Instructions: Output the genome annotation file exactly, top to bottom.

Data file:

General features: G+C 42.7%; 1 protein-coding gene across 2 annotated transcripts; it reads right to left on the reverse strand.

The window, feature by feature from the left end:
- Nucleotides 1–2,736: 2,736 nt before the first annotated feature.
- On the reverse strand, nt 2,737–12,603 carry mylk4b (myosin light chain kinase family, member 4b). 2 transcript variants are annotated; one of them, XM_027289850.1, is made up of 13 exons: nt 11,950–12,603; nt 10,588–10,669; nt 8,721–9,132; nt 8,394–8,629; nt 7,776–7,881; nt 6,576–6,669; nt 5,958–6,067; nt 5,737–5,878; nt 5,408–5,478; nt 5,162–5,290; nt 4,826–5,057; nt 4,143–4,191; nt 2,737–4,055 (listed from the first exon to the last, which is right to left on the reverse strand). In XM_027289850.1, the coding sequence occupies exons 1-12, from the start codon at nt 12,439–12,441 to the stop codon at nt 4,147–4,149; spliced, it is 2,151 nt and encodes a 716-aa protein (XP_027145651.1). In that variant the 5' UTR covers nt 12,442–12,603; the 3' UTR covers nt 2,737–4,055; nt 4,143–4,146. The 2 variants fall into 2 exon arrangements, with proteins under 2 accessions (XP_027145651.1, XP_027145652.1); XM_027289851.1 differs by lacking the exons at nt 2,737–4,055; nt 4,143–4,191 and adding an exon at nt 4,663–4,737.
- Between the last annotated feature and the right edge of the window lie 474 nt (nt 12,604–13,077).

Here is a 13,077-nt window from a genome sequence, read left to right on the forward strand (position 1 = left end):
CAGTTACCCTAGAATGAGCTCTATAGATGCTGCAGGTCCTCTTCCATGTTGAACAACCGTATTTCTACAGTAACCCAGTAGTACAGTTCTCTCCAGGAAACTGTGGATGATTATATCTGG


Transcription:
General features: G+C 42.7%; 1 protein-coding gene across 2 annotated transcripts; it reads right to left on the reverse strand.

The window, feature by feature from the left end:
- Nucleotides 1–2,736: 2,736 nt before the first annotated feature.
- On the reverse strand, nt 2,737–12,603 carry mylk4b (myosin light chain kinase family, member 4b). 2 transcript variants are annotated; one of them, XM_027289850.1, is made up of 13 exons: nt 11,950–12,603; nt 10,588–10,669; nt 8,721–9,132; nt 8,394–8,629; nt 7,776–7,881; nt 6,576–6,669; nt 5,958–6,067; nt 5,737–5,878; nt 5,408–5,478; nt 5,162–5,290; nt 4,826–5,057; nt 4,143–4,191; nt 2,737–4,055 (listed from the first exon to the last, which is right to left on the reverse strand). In XM_027289850.1, the coding sequence occupies exons 1-12, from the start codon at nt 12,439–12,441 to the stop codon at nt 4,147–4,149; spliced, it is 2,151 nt and encodes a 716-aa protein (XP_027145651.1). In that variant the 5' UTR covers nt 12,442–12,603; the 3' UTR covers nt 2,737–4,055; nt 4,143–4,146. The 2 variants fall into 2 exon arrangements, with proteins under 2 accessions (XP_027145651.1, XP_027145652.1); XM_027289851.1 differs by lacking the exons at nt 2,737–4,055; nt 4,143–4,191 and adding an exon at nt 4,663–4,737.
- Between the last annotated feature and the right edge of the window lie 474 nt (nt 12,604–13,077).

Here is a 13,077-nt window from a genome sequence, read left to right on the forward strand (position 1 = left end):
CAGTTACCCTAGAATGAGCTCTATAGATGCTGCAGGTCCTCTTCCATGTTGAACAACCGTATTTCTACAGTAACCCAGTAGTACAGTTCTCTCCAGGAAACTGTGGATGATTATATCTGG